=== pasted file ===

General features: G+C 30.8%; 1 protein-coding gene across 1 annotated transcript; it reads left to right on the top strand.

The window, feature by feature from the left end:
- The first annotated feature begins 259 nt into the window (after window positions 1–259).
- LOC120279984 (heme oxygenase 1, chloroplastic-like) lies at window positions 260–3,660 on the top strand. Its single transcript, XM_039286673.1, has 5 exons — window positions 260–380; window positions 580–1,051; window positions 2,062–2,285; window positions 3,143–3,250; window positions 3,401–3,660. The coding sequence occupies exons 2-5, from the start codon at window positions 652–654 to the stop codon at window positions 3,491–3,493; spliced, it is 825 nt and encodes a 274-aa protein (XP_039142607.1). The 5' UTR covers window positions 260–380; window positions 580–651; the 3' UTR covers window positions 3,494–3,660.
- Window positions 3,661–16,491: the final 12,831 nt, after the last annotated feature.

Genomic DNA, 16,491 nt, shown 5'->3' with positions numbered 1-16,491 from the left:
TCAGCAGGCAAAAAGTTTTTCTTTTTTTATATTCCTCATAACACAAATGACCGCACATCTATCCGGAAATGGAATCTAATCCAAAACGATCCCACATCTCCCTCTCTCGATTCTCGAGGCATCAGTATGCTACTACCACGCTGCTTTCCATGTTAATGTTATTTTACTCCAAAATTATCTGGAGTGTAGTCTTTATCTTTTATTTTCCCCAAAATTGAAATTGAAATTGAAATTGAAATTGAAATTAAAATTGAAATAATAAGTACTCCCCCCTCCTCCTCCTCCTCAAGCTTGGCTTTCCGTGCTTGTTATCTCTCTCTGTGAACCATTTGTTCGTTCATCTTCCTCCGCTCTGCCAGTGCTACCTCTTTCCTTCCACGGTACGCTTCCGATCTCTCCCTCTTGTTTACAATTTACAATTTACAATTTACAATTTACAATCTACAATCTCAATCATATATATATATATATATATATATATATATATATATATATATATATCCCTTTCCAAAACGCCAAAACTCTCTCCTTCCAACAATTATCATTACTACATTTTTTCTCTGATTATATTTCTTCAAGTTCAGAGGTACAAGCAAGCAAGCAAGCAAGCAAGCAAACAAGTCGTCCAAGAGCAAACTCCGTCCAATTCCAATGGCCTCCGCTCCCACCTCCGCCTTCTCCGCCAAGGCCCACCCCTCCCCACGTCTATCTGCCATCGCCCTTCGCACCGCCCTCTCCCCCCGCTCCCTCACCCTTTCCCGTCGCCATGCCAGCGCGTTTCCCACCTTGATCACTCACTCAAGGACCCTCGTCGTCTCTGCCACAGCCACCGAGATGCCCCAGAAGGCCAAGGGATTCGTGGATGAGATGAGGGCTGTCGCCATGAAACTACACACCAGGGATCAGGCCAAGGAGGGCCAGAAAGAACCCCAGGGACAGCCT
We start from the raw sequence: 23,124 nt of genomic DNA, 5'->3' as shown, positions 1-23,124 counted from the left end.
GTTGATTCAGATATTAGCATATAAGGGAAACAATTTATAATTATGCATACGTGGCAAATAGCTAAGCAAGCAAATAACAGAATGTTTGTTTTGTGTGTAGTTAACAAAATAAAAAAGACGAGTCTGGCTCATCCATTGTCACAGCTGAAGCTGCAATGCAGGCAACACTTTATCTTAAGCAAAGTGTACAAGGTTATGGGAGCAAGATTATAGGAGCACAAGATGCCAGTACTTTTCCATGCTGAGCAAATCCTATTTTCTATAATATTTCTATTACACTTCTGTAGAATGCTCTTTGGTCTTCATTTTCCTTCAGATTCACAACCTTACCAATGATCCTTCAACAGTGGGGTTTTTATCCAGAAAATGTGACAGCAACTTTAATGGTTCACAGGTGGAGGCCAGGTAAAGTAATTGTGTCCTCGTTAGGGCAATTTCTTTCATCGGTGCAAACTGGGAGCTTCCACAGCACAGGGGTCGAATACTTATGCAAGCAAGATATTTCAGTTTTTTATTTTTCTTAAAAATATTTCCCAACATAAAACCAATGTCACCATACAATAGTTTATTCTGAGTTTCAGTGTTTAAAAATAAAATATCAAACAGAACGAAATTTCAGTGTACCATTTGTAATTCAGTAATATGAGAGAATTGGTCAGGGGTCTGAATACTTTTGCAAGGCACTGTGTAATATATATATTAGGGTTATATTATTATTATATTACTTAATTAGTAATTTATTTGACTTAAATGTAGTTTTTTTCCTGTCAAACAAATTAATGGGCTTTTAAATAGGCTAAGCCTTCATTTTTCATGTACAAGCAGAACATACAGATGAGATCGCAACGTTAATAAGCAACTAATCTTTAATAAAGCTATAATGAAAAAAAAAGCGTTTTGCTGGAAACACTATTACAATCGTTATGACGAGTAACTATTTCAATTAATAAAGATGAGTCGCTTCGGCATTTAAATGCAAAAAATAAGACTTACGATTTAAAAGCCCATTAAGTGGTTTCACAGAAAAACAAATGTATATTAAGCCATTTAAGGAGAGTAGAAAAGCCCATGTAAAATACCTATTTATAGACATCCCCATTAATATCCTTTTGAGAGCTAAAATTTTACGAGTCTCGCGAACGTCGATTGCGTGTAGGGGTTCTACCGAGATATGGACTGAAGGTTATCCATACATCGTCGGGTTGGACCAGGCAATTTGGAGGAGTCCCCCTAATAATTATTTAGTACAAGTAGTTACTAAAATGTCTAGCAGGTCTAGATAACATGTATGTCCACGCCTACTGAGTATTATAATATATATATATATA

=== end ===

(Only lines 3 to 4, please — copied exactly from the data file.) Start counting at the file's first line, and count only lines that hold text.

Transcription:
- The first annotated feature begins 259 nt into the window (after window positions 1–259).
- LOC120279984 (heme oxygenase 1, chloroplastic-like) lies at window positions 260–3,660 on the top strand. Its single transcript, XM_039286673.1, has 5 exons — window positions 260–380; window positions 580–1,051; window positions 2,062–2,285; window positions 3,143–3,250; window positions 3,401–3,660. The coding sequence occupies exons 2-5, from the start codon at window positions 652–654 to the stop codon at window positions 3,491–3,493; spliced, it is 825 nt and encodes a 274-aa protein (XP_039142607.1). The 5' UTR covers window positions 260–380; window positions 580–651; the 3' UTR covers window positions 3,494–3,660.